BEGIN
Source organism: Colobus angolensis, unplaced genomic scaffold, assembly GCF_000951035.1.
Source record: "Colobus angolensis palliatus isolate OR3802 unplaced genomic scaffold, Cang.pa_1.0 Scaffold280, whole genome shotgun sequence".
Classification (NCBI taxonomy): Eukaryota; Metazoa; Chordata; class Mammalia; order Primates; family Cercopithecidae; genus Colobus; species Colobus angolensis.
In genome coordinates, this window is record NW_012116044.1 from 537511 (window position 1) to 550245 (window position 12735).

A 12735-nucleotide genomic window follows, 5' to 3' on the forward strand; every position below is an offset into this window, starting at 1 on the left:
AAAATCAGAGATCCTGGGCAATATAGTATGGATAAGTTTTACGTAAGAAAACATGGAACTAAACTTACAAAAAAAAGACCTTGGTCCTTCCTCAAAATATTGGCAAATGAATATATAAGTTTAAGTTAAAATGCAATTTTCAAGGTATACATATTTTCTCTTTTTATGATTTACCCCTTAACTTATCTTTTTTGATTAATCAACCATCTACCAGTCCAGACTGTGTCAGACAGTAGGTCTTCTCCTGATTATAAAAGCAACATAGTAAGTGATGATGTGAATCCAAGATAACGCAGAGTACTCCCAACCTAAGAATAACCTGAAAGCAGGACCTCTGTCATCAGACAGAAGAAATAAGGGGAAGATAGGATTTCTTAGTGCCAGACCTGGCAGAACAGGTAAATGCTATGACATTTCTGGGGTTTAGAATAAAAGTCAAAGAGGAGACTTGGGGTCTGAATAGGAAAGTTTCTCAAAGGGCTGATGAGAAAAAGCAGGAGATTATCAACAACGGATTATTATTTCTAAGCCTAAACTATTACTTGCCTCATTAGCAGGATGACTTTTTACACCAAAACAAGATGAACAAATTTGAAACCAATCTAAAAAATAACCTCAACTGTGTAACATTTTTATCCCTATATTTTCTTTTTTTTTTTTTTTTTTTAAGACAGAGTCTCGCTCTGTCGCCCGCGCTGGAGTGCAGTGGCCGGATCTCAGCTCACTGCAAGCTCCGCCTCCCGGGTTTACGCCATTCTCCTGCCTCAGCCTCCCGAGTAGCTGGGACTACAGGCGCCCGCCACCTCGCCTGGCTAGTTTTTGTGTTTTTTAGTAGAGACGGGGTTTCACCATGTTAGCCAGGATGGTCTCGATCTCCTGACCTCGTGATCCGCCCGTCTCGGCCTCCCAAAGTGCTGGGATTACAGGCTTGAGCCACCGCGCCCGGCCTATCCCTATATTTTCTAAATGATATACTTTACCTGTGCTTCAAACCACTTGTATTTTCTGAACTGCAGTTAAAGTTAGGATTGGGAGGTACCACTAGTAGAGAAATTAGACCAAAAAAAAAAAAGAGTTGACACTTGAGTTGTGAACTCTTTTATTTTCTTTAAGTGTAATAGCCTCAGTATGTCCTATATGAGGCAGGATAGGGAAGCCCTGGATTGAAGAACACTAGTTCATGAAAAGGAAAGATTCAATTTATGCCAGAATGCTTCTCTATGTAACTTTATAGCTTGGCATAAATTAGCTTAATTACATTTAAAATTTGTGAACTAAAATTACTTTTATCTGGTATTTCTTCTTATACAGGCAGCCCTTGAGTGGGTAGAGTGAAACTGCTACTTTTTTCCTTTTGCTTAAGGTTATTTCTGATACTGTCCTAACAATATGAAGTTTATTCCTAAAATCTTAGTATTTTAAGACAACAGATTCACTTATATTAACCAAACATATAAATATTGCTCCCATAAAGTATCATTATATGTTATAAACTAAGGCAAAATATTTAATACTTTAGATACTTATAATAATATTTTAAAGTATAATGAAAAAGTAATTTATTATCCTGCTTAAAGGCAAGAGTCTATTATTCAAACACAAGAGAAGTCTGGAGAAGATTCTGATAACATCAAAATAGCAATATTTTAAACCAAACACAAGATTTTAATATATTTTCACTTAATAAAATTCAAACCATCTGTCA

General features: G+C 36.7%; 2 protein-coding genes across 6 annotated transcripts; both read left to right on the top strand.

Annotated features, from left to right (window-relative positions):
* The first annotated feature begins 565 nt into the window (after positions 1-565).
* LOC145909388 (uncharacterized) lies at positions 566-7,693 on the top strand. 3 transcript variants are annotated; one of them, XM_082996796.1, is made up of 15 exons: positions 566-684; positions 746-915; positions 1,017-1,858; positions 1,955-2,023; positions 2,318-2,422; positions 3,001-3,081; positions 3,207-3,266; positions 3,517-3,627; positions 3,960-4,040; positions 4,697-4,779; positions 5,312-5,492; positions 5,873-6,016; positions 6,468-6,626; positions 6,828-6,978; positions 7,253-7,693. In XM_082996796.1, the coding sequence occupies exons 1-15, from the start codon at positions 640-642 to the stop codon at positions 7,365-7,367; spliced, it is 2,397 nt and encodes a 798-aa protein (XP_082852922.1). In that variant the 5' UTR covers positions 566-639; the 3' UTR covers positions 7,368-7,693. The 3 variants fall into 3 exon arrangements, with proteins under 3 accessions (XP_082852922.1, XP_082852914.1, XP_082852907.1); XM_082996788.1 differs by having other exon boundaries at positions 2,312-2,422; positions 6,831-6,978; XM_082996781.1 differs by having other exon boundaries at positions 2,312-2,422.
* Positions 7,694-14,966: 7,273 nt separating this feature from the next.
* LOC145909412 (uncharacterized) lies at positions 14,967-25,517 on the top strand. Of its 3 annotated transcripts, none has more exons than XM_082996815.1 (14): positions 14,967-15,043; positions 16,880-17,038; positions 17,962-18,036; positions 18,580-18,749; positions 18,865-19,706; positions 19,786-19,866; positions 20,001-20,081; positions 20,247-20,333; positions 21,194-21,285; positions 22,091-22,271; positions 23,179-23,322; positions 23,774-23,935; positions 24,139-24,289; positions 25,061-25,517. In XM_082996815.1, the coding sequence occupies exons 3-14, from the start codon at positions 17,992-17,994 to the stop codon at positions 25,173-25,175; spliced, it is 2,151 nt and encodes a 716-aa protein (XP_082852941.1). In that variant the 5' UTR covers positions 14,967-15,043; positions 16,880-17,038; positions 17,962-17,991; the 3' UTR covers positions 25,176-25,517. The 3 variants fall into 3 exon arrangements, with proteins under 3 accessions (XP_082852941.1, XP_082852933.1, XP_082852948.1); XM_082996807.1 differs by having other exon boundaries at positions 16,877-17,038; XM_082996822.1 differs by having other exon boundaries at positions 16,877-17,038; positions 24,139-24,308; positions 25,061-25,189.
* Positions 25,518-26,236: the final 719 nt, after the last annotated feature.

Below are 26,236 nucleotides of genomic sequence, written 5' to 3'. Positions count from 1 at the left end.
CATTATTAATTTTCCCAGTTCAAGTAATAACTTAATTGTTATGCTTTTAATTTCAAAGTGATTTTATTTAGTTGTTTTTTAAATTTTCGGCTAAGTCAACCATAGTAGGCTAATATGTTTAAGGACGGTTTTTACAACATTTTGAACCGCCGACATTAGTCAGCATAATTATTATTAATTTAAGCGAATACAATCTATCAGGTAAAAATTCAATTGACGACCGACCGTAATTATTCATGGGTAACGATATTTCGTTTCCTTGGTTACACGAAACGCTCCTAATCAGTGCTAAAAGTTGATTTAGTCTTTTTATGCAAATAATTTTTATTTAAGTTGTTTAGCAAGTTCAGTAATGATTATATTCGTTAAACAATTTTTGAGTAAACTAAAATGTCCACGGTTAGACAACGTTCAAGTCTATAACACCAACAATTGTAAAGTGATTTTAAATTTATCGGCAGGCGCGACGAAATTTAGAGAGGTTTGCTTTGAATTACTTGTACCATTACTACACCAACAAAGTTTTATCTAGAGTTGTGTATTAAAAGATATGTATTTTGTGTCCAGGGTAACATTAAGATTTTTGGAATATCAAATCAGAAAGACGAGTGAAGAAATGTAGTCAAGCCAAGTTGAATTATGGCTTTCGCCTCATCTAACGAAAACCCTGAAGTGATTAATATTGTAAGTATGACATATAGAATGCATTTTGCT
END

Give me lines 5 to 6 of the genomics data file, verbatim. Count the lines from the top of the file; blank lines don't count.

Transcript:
A 12735-nucleotide genomic window follows, 5' to 3' on the forward strand; every position below is an offset into this window, starting at 1 on the left:
AAAATCAGAGATCCTGGGCAATATAGTATGGATAAGTTTTACGTAAGAAAACATGGAACTAAACTTACAAAAAAAAGACCTTGGTCCTTCCTCAAAATATTGGCAAATGAATATATAAGTTTAAGTTAAAATGCAATTTTCAAGGTATACATATTTTCTCTTTTTATGATTTACCCCTTAACTTATCTTTTTTGATTAATCAACCATCTACCAGTCCAGACTGTGTCAGACAGTAGGTCTTCTCCTGATTATAAAAGCAACATAGTAAGTGATGATGTGAATCCAAGATAACGCAGAGTACTCCCAACCTAAGAATAACCTGAAAGCAGGACCTCTGTCATCAGACAGAAGAAATAAGGGGAAGATAGGATTTCTTAGTGCCAGACCTGGCAGAACAGGTAAATGCTATGACATTTCTGGGGTTTAGAATAAAAGTCAAAGAGGAGACTTGGGGTCTGAATAGGAAAGTTTCTCAAAGGGCTGATGAGAAAAAGCAGGAGATTATCAACAACGGATTATTATTTCTAAGCCTAAACTATTACTTGCCTCATTAGCAGGATGACTTTTTACACCAAAACAAGATGAACAAATTTGAAACCAATCTAAAAAATAACCTCAACTGTGTAACATTTTTATCCCTATATTTTCTTTTTTTTTTTTTTTTTTTAAGACAGAGTCTCGCTCTGTCGCCCGCGCTGGAGTGCAGTGGCCGGATCTCAGCTCACTGCAAGCTCCGCCTCCCGGGTTTACGCCATTCTCCTGCCTCAGCCTCCCGAGTAGCTGGGACTACAGGCGCCCGCCACCTCGCCTGGCTAGTTTTTGTGTTTTTTAGTAGAGACGGGGTTTCACCATGTTAGCCAGGATGGTCTCGATCTCCTGACCTCGTGATCCGCCCGTCTCGGCCTCCCAAAGTGCTGGGATTACAGGCTTGAGCCACCGCGCCCGGCCTATCCCTATATTTTCTAAATGATATACTTTACCTGTGCTTCAAACCACTTGTATTTTCTGAACTGCAGTTAAAGTTAGGATTGGGAGGTACCACTAGTAGAGAAATTAGACCAAAAAAAAAAAAGAGTTGACACTTGAGTTGTGAACTCTTTTATTTTCTTTAAGTGTAATAGCCTCAGTATGTCCTATATGAGGCAGGATAGGGAAGCCCTGGATTGAAGAACACTAGTTCATGAAAAGGAAAGATTCAATTTATGCCAGAATGCTTCTCTATGTAACTTTATAGCTTGGCATAAATTAGCTTAATTACATTTAAAATTTGTGAACTAAAATTACTTTTATCTGGTATTTCTTCTTATACAGGCAGCCCTTGAGTGGGTAGAGTGAAACTGCTACTTTTTTCCTTTTGCTTAAGGTTATTTCTGATACTGTCCTAACAATATGAAGTTTATTCCTAAAATCTTAGTATTTTAAGACAACAGATTCACTTATATTAACCAAACATATAAATATTGCTCCCATAAAGTATCATTATATGTTATAAACTAAGGCAAAATATTTAATACTTTAGATACTTATAATAATATTTTAAAGTATAATGAAAAAGTAATTTATTATCCTGCTTAAAGGCAAGAGTCTATTATTCAAACACAAGAGAAGTCTGGAGAAGATTCTGATAACATCAAAATAGCAATATTTTAAACCAAACACAAGATTTTAATATATTTTCACTTAATAAAATTCAAACCATCTGTCA